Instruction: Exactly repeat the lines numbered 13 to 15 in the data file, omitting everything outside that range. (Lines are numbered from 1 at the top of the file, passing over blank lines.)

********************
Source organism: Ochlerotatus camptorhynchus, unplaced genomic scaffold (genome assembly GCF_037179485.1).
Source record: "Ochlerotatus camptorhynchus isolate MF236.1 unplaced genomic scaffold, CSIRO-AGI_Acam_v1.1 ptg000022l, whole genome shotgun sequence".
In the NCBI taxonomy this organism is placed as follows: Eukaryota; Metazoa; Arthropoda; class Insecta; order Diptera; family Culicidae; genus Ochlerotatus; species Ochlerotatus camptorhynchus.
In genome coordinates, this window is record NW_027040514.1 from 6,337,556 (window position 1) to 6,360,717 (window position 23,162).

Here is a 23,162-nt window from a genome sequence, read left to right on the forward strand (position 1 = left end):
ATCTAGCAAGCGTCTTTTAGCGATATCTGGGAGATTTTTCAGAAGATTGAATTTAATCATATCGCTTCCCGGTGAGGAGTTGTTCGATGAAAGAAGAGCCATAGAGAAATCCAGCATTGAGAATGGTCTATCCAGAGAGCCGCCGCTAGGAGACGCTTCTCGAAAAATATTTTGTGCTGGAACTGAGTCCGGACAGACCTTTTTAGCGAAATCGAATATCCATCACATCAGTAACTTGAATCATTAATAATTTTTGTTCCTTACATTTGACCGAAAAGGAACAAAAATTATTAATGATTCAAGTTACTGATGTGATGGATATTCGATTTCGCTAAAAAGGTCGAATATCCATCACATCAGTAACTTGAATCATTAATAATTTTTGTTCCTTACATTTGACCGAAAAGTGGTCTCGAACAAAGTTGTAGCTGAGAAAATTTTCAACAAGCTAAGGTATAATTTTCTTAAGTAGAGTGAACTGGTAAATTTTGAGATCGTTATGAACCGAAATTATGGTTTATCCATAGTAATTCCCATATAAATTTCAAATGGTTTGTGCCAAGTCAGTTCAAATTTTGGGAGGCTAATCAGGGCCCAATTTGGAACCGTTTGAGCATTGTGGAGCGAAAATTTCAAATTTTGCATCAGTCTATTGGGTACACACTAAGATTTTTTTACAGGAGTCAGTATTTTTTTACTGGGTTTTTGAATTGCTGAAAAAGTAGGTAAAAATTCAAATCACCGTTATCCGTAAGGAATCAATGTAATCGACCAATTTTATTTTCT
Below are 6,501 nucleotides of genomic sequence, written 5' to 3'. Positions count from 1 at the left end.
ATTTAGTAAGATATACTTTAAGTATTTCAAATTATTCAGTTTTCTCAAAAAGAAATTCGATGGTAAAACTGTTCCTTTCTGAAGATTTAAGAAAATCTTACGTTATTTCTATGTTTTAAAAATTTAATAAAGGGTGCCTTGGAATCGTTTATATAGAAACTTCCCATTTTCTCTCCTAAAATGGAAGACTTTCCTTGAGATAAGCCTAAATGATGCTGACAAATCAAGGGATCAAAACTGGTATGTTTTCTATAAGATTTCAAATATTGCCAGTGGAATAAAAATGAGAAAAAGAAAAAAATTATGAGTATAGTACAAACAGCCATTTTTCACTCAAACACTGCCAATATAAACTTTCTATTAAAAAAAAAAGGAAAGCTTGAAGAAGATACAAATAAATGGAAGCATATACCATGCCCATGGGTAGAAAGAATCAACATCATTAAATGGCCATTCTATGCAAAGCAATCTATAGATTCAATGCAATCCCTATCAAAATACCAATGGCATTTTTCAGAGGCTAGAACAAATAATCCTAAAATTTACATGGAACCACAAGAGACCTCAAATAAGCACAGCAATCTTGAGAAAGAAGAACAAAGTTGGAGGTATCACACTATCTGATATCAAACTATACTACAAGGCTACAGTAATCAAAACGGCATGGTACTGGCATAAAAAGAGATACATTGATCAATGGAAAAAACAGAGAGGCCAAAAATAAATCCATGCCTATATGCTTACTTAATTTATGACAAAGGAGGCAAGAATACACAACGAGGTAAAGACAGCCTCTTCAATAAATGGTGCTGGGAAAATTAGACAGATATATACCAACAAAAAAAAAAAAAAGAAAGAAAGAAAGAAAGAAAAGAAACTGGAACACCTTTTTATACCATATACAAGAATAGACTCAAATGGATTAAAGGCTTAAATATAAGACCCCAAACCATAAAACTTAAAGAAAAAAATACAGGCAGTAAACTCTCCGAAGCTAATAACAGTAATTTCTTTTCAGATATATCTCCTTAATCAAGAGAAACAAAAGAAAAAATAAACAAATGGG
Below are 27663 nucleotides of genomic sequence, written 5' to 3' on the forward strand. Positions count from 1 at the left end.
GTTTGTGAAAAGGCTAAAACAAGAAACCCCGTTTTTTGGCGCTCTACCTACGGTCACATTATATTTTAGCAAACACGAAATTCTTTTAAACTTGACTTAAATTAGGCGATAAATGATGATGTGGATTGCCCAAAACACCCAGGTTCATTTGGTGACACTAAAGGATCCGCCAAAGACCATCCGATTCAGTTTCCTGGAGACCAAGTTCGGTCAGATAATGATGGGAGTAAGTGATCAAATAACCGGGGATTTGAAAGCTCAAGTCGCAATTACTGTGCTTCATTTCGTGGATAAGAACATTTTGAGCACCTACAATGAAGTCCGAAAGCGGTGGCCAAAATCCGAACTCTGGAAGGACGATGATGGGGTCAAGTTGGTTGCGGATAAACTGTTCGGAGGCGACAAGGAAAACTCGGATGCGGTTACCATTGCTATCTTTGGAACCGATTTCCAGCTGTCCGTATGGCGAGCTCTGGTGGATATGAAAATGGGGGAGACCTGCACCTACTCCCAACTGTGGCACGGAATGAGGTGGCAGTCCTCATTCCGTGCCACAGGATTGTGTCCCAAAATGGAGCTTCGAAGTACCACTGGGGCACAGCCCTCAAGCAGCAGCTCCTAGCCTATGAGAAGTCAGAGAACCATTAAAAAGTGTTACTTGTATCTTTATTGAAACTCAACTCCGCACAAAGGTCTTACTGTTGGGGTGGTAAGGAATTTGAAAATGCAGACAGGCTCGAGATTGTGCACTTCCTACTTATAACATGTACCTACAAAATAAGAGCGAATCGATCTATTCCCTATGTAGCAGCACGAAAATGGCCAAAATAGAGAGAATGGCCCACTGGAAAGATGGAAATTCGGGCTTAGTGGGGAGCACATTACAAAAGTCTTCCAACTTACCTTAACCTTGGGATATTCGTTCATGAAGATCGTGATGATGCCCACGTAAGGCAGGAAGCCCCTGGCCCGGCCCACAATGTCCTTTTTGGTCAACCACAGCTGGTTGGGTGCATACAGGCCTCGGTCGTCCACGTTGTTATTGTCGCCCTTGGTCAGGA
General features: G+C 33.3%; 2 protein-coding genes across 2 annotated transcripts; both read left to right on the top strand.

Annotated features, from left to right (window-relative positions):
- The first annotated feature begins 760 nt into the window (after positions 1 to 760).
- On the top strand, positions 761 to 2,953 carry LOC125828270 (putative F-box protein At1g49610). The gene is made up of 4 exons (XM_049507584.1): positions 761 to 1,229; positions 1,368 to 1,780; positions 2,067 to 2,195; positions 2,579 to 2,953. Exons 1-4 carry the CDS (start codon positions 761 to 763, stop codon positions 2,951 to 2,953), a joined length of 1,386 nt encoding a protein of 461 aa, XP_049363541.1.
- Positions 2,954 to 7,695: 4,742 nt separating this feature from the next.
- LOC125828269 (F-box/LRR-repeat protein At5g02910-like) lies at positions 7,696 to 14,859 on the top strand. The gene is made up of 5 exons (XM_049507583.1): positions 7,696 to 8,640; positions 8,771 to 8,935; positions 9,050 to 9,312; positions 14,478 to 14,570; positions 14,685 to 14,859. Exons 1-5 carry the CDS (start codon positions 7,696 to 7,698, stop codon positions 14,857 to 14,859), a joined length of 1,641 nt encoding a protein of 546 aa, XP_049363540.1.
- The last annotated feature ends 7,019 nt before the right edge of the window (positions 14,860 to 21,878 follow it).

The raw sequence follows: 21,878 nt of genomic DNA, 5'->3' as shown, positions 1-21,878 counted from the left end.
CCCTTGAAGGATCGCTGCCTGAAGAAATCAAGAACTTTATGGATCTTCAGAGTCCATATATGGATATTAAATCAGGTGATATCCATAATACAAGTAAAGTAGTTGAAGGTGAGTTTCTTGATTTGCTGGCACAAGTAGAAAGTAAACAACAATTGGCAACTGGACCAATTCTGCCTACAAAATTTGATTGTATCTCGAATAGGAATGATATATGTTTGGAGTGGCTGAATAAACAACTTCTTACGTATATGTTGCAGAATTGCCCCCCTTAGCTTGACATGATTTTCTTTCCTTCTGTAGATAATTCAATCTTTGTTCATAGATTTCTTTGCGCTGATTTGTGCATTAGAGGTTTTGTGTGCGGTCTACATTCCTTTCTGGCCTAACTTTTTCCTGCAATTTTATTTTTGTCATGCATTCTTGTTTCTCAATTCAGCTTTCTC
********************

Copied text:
- The first annotated feature begins 760 nt into the window (after positions 1 to 760).
- On the top strand, positions 761 to 2,953 carry LOC125828270 (putative F-box protein At1g49610). The gene is made up of 4 exons (XM_049507584.1): positions 761 to 1,229; positions 1,368 to 1,780; positions 2,067 to 2,195; positions 2,579 to 2,953. Exons 1-4 carry the CDS (start codon positions 761 to 763, stop codon positions 2,951 to 2,953), a joined length of 1,386 nt encoding a protein of 461 aa, XP_049363541.1.
- Positions 2,954 to 7,695: 4,742 nt separating this feature from the next.